Successfully reported this slideshow.
We use your LinkedIn profile and activity data to personalize ads and to show you more relevant ads. You can change your ad preferences anytime.

International Migration Remittances and Food Security


Published on

"International Migration Remittances and Food Security" presented by Dejan Keserovic at Regional Research Conference “Agricultural Transformation and Food Security in Central Asia”, April 8-9, 2014, Bishkek, Kyrgyzstan

Published in: Education, Technology
  • Be the first to comment

  • Be the first to like this

International Migration Remittances and Food Security

  1. 1. REGIONAL RESEARCH CONFERENCE AGRICULTURAL TRANSFORMATION AND FOOD SECURITY IN CENTRAL ASIA International Migration Remittances and Food Security Dejan Keserovic Regional Coordinator IOM Central Asia Coordination Office
  2. 2. Central Asia 10 Global Challenges • the accelerating course of history • the global demographic imbalance • the global food security threat • the water shortage • the global energy security • the exhaustion of natural resources • the third industrial revolution • the growing social instability • the crisis of our civilization’s values • the threat of a new global destabilization
  3. 3. 4 Migration Pathways – TOP Migration Corridors: NORTH-NORTH : Germany to USA, UK to Australia and Canada, Republic of Korea and UK to USA SOUTH-SOUTH: Ukraine to Russia, Russia to Ukraine, Bangladesh to Bhutan, Central Asia to Russia , Afghanistan to Pakistan SOUTH-NORTH: Mexico to USA, Turkey to Germany, China /Philippines/India to USA NORTH-SOUTH USA to Mexico/South Africa , Germany to Turkey, Portugal to Brazil, Italy to Argentina Source: IOM calculations, based on UN DESA, 2012b, 2013 IOM World Migration Report
  4. 4. • 24,6 million international migrants within the CIS in 2010 (11,5% of the total number of international migrants in the world). Provided that 90% of international migrants are citizens of the former USSR republics who change the states of residence within the region.* *UN 2013 data. UN data is available at the link: Trendsin international migrant stock: migrants by destination and origin [Trends in the number of international migrants: Migrants by countries of destination and the outcome]. Department of Economic and Social Affairs of the UN. Population Division. The database of the UN, POP/DB/MIG/Stock/Rev.2012, July 2012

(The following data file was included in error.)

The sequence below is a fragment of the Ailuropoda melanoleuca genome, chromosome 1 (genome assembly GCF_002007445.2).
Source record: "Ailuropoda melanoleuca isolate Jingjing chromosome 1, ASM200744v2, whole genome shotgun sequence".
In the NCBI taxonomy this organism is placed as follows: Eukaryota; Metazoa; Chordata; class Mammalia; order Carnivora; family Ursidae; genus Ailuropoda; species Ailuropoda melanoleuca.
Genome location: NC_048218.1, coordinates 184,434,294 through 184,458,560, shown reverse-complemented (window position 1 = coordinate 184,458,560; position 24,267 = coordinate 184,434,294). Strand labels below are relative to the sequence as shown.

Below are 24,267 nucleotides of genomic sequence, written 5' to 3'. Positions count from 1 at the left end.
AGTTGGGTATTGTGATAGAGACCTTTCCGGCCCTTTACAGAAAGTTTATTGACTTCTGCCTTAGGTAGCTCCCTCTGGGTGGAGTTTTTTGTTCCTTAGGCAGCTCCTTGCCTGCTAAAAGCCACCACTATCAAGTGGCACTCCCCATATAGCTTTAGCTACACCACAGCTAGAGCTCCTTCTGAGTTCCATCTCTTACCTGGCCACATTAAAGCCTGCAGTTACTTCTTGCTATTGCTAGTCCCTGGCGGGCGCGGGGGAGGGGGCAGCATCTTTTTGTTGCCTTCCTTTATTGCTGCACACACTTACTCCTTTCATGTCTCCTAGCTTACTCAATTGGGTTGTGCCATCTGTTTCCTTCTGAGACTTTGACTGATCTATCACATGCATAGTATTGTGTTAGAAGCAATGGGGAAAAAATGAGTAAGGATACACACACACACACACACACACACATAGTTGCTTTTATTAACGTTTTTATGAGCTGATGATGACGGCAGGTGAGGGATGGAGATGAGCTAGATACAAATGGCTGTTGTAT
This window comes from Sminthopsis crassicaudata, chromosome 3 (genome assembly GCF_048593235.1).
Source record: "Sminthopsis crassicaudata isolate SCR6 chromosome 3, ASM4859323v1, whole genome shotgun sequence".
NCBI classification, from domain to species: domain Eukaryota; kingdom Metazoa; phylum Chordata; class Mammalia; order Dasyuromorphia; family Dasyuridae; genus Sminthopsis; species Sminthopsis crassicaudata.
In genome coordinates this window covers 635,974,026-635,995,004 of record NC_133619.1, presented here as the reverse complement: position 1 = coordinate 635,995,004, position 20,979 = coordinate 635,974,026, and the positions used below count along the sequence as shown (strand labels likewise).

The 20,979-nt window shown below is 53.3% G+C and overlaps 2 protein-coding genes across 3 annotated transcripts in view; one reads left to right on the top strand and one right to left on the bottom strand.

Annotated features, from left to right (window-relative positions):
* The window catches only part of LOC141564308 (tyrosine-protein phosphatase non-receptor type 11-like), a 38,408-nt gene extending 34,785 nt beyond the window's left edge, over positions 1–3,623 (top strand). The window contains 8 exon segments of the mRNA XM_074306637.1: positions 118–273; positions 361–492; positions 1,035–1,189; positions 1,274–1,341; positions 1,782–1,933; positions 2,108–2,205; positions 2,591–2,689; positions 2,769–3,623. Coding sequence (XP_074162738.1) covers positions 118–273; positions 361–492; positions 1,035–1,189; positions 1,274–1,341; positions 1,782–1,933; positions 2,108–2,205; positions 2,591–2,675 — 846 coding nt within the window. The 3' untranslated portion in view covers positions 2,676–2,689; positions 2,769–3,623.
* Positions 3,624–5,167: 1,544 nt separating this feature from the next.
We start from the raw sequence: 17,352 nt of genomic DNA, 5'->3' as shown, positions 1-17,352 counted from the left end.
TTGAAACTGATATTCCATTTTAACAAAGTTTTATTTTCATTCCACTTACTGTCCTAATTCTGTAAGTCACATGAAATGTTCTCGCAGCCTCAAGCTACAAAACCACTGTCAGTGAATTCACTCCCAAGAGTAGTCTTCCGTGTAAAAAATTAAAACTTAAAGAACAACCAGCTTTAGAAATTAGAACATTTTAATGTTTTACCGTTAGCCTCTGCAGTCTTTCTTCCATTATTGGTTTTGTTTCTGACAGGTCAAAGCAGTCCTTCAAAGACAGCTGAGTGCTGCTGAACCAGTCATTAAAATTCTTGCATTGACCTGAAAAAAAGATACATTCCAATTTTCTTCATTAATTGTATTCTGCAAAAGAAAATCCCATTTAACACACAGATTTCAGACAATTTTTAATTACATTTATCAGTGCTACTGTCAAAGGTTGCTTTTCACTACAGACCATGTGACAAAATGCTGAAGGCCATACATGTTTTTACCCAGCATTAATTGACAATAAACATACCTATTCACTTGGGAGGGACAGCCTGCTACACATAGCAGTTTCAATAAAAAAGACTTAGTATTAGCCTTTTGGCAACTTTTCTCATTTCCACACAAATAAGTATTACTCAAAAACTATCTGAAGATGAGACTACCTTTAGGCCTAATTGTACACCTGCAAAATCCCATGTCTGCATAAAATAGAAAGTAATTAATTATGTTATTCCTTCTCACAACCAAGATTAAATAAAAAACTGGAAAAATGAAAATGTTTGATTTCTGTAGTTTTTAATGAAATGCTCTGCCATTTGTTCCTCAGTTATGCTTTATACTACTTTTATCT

5. 5. Migration Trends Russian Federation – April 2014 * Source: 0 500000 1000000 1500000 2000000 2500000 3000000 3500000 4000000 4500000 5000000 males famales
  6. 6. 0 100000 200000 300000 400000 500000 600000 Migrants Migration Trends Kazakhstan – January 2014 Source: Ministry of Interior of the Republic of Kazakhstan
  7. 7. 0 2000 4000 6000 8000 10000 12000 14000 16000 GDP GDP • In 2013, remittances represent a high share of GDP; among the top 10 ECA recipients of remittances are Tajikistan, with 48,1 per cent of GDP ($4.1 billion), and Kyrgyzstan with 31.4 per cent of GDP ($2.3 billion) Source: The World Bank “Migration and Remittance Flows in Europe and Central Asia: Recent Trends and Outlook” 2013-2016, p.15&16
  8. 8. THEMATIC AREAS  Migration Management: Immigration, Technical Cooperation and Border Management  Migration & Development  Emergency response and community stabilization – MCOF  Combating Trafficking in Persons, combating Irregular Migration  Resettlement and Operational Movements CROSS-CUTTING THEMES  Governance  Migrant rights  Civil society development  Gender  Health IOM Support
  9. 9. Regional/Global Frameworks • Astana Economic Forum – G global a new dialogue format. The initiative has been designed to combine the efforts of all to establish a fair and secure world order. • RCPs – Almaty Process • Customs Union and the Common Economic Space • Commonwealth of Independent States
  10. 10. REGIONAL RESEARCH CONFERENCE AGRICULTURAL TRANSFORMATION AND FOOD SECURITY IN CENTRAL ASIA Thank you Contacts: IOM Central Asia Coordination Office 6, Sarayarka ave., 8th Floor Astana 010000 Republic of Kazakhstan tel: +7 712 790345-8